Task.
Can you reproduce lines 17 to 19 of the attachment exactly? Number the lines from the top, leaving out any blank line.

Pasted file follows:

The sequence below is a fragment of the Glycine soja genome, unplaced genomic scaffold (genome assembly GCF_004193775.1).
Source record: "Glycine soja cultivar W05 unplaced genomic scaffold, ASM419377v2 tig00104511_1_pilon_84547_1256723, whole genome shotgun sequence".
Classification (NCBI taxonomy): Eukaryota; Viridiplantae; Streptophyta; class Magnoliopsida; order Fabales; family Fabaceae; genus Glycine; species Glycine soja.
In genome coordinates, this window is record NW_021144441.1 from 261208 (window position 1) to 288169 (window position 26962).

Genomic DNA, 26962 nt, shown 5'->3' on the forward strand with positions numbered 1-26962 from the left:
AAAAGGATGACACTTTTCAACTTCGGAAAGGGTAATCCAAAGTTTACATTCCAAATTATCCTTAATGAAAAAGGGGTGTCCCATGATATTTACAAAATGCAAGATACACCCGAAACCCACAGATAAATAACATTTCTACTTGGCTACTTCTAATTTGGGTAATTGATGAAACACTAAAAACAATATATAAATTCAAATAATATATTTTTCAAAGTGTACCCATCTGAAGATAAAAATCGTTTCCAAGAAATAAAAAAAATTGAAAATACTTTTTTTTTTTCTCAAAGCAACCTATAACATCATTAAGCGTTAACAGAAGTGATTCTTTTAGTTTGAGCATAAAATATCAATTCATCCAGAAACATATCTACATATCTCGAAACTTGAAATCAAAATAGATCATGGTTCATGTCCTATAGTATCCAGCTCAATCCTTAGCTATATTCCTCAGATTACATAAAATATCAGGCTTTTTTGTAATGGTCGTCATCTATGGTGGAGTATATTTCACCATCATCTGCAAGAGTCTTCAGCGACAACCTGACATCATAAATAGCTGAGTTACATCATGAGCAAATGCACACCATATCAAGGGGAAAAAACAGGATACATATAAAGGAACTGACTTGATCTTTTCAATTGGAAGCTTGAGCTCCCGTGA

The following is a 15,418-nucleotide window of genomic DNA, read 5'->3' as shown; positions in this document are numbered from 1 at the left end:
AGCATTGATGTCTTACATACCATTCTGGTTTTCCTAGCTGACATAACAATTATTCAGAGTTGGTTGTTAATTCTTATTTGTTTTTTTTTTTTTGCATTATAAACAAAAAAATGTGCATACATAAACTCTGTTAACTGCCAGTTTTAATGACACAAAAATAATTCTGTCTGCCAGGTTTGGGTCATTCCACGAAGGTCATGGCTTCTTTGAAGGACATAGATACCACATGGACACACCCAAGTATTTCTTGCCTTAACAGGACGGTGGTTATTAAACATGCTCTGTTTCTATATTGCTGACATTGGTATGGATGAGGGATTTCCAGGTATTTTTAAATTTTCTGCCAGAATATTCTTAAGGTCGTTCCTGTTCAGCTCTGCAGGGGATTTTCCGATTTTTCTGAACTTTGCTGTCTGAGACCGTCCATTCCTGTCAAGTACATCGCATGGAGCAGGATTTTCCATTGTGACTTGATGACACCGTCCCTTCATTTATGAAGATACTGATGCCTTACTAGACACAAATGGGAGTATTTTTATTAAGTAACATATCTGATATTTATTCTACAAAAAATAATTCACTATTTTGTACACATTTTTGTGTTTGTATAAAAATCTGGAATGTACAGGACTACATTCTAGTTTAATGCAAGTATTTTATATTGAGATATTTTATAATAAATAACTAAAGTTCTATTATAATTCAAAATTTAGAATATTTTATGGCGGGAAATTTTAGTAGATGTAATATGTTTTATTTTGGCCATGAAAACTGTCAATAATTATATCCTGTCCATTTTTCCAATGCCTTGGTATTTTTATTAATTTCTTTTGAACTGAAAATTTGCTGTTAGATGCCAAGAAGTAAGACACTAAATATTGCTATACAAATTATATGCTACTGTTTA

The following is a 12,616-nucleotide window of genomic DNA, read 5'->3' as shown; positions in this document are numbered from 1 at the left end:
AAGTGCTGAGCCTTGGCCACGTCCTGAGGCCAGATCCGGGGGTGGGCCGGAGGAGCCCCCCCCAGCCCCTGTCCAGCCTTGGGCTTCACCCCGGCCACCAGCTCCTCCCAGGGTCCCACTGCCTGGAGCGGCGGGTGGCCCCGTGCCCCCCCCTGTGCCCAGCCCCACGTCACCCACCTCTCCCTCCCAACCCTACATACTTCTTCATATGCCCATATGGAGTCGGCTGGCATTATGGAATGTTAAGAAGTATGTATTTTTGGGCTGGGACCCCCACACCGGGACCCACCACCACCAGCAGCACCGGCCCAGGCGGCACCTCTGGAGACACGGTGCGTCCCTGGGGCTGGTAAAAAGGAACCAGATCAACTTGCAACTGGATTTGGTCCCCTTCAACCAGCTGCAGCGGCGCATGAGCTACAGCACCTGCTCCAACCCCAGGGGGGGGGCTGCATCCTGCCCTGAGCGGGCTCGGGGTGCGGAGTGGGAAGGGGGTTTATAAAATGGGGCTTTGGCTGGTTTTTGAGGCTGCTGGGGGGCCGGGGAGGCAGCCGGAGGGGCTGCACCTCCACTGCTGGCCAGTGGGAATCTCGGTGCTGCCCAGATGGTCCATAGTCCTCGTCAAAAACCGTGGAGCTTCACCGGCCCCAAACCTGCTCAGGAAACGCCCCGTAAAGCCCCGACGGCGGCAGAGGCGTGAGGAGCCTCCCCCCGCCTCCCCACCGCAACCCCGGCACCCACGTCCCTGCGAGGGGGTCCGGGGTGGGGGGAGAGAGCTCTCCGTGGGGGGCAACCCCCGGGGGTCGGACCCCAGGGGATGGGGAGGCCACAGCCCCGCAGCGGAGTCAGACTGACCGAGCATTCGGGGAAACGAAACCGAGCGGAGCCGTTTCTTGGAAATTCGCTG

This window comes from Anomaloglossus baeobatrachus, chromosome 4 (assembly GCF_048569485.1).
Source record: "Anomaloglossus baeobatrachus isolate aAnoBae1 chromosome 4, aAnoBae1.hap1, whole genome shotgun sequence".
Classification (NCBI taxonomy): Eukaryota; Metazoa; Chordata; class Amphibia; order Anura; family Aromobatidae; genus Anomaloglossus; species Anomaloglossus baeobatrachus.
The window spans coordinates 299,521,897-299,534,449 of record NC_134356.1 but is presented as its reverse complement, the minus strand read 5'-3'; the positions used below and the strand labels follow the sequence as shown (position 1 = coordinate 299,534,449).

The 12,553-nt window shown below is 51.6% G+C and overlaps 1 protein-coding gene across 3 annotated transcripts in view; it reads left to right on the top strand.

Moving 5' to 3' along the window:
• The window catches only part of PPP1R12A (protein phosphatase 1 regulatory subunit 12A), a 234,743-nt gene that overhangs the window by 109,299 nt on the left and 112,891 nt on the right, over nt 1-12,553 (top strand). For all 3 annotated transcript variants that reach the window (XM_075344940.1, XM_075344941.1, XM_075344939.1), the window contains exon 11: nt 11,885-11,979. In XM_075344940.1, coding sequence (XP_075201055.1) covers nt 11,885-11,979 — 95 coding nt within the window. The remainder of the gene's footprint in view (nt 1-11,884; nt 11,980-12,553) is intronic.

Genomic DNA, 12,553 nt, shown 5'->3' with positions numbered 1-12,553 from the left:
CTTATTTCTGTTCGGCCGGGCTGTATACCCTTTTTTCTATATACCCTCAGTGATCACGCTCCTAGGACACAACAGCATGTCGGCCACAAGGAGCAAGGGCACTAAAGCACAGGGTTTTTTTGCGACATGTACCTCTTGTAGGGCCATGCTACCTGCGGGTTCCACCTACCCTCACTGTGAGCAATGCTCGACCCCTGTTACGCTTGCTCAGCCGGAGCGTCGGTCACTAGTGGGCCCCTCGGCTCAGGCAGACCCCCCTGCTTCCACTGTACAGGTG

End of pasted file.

• The window catches only part of PPP1R12A (protein phosphatase 1 regulatory subunit 12A), a 234,743-nt gene that overhangs the window by 109,299 nt on the left and 112,891 nt on the right, over nt 1-12,553 (top strand). For all 3 annotated transcript variants that reach the window (XM_075344940.1, XM_075344941.1, XM_075344939.1), the window contains exon 11: nt 11,885-11,979. In XM_075344940.1, coding sequence (XP_075201055.1) covers nt 11,885-11,979 — 95 coding nt within the window. The remainder of the gene's footprint in view (nt 1-11,884; nt 11,980-12,553) is intronic.

Genomic DNA, 12,553 nt, shown 5'->3' with positions numbered 1-12,553 from the left:
CTTATTTCTGTTCGGCCGGGCTGTATACCCTTTTTTCTATATACCCTCAGTGATCACGCTCCTAGGACACAACAGCATGTCGGCCACAAGGAGCAAGGGCACTAAAGCACAGGGTTTTTTTGCGACATGTACCTCTTGTAGGGCCATGCTACCTGCGGGTTCCACCTACCCTCACTGTGAGCAATGCTCGACCCCTGTTACGCTTGCTCAGCCGGAGCGTCGGTCACTAGTGGGCCCCTCGGCTCAGGCAGACCCCCCTGCTTCCACTGTACAGGTG